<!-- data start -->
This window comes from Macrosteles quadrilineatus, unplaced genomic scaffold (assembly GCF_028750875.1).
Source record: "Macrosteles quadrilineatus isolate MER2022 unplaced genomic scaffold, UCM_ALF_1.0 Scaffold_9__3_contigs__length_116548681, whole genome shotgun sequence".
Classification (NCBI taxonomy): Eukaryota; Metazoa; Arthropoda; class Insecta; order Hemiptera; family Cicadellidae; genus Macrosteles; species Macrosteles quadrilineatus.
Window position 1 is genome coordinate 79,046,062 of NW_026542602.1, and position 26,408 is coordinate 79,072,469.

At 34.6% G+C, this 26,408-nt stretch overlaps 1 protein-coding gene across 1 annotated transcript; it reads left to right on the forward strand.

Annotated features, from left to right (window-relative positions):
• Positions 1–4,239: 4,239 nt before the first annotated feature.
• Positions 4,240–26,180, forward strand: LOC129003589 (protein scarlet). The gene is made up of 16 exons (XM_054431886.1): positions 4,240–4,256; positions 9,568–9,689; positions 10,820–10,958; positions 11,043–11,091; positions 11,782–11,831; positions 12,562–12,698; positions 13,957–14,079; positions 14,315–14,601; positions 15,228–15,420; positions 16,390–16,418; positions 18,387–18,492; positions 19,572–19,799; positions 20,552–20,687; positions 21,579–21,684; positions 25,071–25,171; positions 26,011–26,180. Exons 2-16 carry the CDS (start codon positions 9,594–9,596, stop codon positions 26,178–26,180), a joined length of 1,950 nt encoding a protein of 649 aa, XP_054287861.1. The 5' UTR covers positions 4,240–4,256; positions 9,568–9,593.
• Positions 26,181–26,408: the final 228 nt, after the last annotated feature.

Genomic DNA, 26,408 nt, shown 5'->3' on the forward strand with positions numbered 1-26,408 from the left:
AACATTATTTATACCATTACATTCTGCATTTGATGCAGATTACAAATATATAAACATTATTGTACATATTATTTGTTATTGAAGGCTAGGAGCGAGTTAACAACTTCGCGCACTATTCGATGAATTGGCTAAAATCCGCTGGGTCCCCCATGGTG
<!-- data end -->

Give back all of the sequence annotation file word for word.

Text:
This window comes from Macrosteles quadrilineatus, unplaced genomic scaffold (assembly GCF_028750875.1).
Source record: "Macrosteles quadrilineatus isolate MER2022 unplaced genomic scaffold, UCM_ALF_1.0 Scaffold_9__3_contigs__length_116548681, whole genome shotgun sequence".
Classification (NCBI taxonomy): Eukaryota; Metazoa; Arthropoda; class Insecta; order Hemiptera; family Cicadellidae; genus Macrosteles; species Macrosteles quadrilineatus.
Window position 1 is genome coordinate 79,046,062 of NW_026542602.1, and position 26,408 is coordinate 79,072,469.

At 34.6% G+C, this 26,408-nt stretch overlaps 1 protein-coding gene across 1 annotated transcript; it reads left to right on the forward strand.

Annotated features, from left to right (window-relative positions):
• Positions 1–4,239: 4,239 nt before the first annotated feature.
• Positions 4,240–26,180, forward strand: LOC129003589 (protein scarlet). The gene is made up of 16 exons (XM_054431886.1): positions 4,240–4,256; positions 9,568–9,689; positions 10,820–10,958; positions 11,043–11,091; positions 11,782–11,831; positions 12,562–12,698; positions 13,957–14,079; positions 14,315–14,601; positions 15,228–15,420; positions 16,390–16,418; positions 18,387–18,492; positions 19,572–19,799; positions 20,552–20,687; positions 21,579–21,684; positions 25,071–25,171; positions 26,011–26,180. Exons 2-16 carry the CDS (start codon positions 9,594–9,596, stop codon positions 26,178–26,180), a joined length of 1,950 nt encoding a protein of 649 aa, XP_054287861.1. The 5' UTR covers positions 4,240–4,256; positions 9,568–9,593.
• Positions 26,181–26,408: the final 228 nt, after the last annotated feature.

Genomic DNA, 26,408 nt, shown 5'->3' on the forward strand with positions numbered 1-26,408 from the left:
AACATTATTTATACCATTACATTCTGCATTTGATGCAGATTACAAATATATAAACATTATTGTACATATTATTTGTTATTGAAGGCTAGGAGCGAGTTAACAACTTCGCGCACTATTCGATGAATTGGCTAAAATCCGCTGGGTCCCCCATGGTG